The Uttarakhand High Court has modified a directive issued in its 2018 judgment setting maximum noise level for loudspeakers.
In the said judgment, the state was directed to to ensure that no loudspeaker or public address system shall be used by any person including religious bodies in Temples, Mosques and Gurudwaras without written permission of the authority even during day time, that too, by getting an undertaking that the noise level shall not exceed more than 5dB(A) peripheral noise level. This direction has been now modified to read thus (modified portion in bold letters):
The State Government is directed to ensure that no loudspeaker or public address system shall be used by any person including religious bodies in Temples, Mosques and Gurudwaras without written permission of the authority even during day time, that too, by getting an undertaking that the noise level shall not exceed by more than 5dB(A) peripheral noise level above the ambient noise standards specified for the area in which it is used at the boundaries of the private place".
The Court made this modification while considering an application filed under Sections 151 and 152 CPC read with Article 226 of the Constitution of India by a representative of all mutawallies of Waqfs of all mosques in the entire State of Uttarakhand.
Referring to the relevant provisions of Noise Pollution (Regulation and Control) Rules, 2000 and the judgment, the bench comprising the Chief Justice Ramesh Ranganathan and Justice Lok Pal Singh observed:
"The Division Bench could not have intended that the noise level in a public place should not exceed 5dB(A), since what has been stipulated, both in the 2000 Rules and in the judgment of the Supreme Court, in Forum, Prevention of Environment & Sound Pollution, is that the peripheral noise level should not exceed 10dB(A)/5dB(A) above the ambient noise standards for the area (as prescribed in the schedule). The prescription, in Para 'i' of the order of the Division Bench, that the noise level should not exceed more than 5dB(A) is not to be found in any of the earlier parts of the said order of the Division Bench, or in the judgments of the Supreme Court referred to therein or in the 2000 Regulations which was relied upon by the Division Bench. It is evident, therefore, that the last words of Paragraph 'i' that "the noise level should not exceed more than 5dB(A) peripheral noise level" is an accidental error not intended by the Division Bench"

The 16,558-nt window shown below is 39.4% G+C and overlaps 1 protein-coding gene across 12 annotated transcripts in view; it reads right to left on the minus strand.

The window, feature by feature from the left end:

The Court also observed that the mere fact that an order was issued by the State Government, in compliance with the earlier order of the Division Bench, would not disable it from exercising its inherent powers under Section 152 CPC to correct an accidental error or omission in the order of the Division Bench provided, of course, it is satisfied that there has been an accidental slip or mistake in the order necessitating its correction.
The judgment also discusses the principles to be applied while considering an application under Section 152 CPC. It said:
There are two important principles on the basis of which Section 152 CPC has been enacted. The first, as noted above, is the maxim that an act of the Court shall prejudice no man. The other is that the Court has a duty to ensure that its records are true, and they represent the correct state of affairs. It is because these are considered to be some of the highest duties of Courts that, in Section 152 C.P.C, it has been provided that, even in the absence of any move on the part of the parties, the Court can, of its own motion, make the correction.
However, the bench refused to answer the issues whether the applicant can claim a fundamental right for loudspeakers to be used at Mosques and whether the recent order of the Allahabad High Court covers the field, and the validity or otherwise of the Government Order issued in compliance with the earlier order of the Division Bench, holding that these are all matters which are extraneous to proceedings under Section 152 CPC.
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